The economy remains in the doldrums, plagued by weak domestic demand and facing strong downward pressure, the Bank of Japan said April 13 in a monthly economic report gloomier than last month’s.

Growth in net exports, which has so far been a positive element in sustaining the economy, has slowed and is unlikely to remain strong enough to prevent the economy from worsening, the report adds.

The central bank also hinted at deflationary risks, as wholesale prices are continuing to fall because of sluggish demand here and abroad. Prices are likely to “soften” in the future and may have a negative impact on corporate activities, the BOJ report says.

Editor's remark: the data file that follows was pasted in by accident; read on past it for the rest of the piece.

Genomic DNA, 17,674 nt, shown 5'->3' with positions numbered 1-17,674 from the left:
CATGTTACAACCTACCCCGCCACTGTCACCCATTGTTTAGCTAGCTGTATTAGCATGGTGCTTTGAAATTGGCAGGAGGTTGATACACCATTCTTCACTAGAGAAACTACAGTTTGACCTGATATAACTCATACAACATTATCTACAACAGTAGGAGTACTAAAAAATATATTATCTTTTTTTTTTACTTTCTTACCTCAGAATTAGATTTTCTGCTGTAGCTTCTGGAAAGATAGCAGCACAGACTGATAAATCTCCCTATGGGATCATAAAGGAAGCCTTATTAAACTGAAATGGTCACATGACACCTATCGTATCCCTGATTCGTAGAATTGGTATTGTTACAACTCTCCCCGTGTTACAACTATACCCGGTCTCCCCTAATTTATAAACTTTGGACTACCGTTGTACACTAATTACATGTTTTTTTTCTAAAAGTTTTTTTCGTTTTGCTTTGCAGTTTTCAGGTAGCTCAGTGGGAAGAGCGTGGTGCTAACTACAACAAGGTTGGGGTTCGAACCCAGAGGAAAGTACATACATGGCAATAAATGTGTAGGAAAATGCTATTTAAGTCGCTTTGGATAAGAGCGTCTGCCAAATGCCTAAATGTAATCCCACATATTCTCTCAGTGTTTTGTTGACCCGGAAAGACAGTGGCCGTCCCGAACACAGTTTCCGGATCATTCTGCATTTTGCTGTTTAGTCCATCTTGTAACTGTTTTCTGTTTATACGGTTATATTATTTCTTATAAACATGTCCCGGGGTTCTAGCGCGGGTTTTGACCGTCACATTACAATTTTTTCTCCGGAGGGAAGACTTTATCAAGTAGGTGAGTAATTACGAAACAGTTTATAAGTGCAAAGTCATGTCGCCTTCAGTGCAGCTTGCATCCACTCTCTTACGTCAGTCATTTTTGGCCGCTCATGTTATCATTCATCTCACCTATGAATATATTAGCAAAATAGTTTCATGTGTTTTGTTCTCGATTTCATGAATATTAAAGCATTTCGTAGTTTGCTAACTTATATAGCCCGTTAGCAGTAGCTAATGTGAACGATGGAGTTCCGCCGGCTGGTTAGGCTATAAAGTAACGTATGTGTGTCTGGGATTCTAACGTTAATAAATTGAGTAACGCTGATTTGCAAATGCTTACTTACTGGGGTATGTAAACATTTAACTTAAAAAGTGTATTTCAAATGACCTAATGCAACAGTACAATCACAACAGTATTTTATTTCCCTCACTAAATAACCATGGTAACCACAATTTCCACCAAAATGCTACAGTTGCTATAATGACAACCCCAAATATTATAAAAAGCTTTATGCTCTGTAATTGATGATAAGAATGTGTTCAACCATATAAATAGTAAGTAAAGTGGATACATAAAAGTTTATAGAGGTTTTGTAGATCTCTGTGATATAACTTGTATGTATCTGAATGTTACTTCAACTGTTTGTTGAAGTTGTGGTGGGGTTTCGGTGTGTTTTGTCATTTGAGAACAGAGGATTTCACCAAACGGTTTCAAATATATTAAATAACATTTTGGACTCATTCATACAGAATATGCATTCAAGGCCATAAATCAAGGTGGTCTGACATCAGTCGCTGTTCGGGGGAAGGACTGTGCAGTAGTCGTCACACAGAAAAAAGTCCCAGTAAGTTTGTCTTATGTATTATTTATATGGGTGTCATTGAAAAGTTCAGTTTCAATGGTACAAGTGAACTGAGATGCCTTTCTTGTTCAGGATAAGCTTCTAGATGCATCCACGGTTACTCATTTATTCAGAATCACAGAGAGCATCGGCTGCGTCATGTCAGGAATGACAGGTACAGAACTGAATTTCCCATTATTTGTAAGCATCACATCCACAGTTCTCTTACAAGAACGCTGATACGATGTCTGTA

The report reflects the results of the BOJ’s quarterly “tankan” survey released April 2, which showed a sharp drop in business confidence across industries. Business fixed investment shows signs of declining, consumer spending remains sluggish despite special tax cuts worth 2 trillion yen, housing investment is weak and public investment is decreasing, the monthly report says.

Since inventories have accumulated due to weak demand, industrial production has continued to drop. The report points to a vicious cycle in which corporate profits worsen rapidly, hurting employment and worker income, which in turn aggravates domestic demand.

The BOJ expects net exports to be dragged down by economic trouble in other Asian countries, and business fixed investment to decline further. Although consumer confidence may stop shrinking, no clear recovery in consumption can be expected, the report says.

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